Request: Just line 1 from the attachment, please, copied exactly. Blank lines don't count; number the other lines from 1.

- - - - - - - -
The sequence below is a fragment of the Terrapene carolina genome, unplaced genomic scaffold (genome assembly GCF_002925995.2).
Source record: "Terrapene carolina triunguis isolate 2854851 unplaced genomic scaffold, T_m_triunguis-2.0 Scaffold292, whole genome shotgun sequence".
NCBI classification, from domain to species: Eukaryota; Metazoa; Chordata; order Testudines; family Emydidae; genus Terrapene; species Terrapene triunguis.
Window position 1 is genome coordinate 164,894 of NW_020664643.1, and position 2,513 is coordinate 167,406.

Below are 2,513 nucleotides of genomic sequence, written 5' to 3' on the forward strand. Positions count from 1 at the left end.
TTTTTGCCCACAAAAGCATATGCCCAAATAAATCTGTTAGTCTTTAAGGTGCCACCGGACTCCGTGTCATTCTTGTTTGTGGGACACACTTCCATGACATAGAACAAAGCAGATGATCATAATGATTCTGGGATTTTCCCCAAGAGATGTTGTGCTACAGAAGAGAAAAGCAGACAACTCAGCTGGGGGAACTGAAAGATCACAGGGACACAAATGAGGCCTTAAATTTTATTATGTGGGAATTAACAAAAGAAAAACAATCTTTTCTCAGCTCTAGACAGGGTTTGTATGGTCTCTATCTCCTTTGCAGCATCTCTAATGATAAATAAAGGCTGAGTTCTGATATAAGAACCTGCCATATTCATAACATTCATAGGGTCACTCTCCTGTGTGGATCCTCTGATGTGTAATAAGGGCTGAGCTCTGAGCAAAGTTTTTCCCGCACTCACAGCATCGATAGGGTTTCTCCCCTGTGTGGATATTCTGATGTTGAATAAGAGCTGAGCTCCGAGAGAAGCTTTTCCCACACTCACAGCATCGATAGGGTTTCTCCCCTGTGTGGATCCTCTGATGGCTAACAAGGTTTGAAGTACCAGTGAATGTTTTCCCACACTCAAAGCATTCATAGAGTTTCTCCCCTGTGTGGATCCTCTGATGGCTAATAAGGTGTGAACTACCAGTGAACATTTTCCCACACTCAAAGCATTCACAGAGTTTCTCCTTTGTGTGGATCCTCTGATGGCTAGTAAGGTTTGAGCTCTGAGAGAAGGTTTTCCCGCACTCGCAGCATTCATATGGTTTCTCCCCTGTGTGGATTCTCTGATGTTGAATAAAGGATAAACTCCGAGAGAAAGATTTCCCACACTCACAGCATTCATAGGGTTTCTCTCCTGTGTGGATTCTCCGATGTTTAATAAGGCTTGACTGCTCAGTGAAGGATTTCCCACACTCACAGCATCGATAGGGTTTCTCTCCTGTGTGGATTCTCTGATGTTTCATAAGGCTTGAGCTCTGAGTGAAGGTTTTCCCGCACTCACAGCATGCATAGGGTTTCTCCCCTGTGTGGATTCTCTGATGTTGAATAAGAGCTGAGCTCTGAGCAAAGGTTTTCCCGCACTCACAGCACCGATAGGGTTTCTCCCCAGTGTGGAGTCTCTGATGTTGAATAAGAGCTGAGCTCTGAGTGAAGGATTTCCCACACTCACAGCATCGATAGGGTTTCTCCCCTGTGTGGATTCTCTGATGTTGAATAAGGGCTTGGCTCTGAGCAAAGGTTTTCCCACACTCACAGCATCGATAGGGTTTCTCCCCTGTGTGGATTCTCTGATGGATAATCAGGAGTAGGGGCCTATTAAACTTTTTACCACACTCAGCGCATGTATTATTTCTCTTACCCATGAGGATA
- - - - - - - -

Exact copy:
The sequence below is a fragment of the Terrapene carolina genome, unplaced genomic scaffold (genome assembly GCF_002925995.2).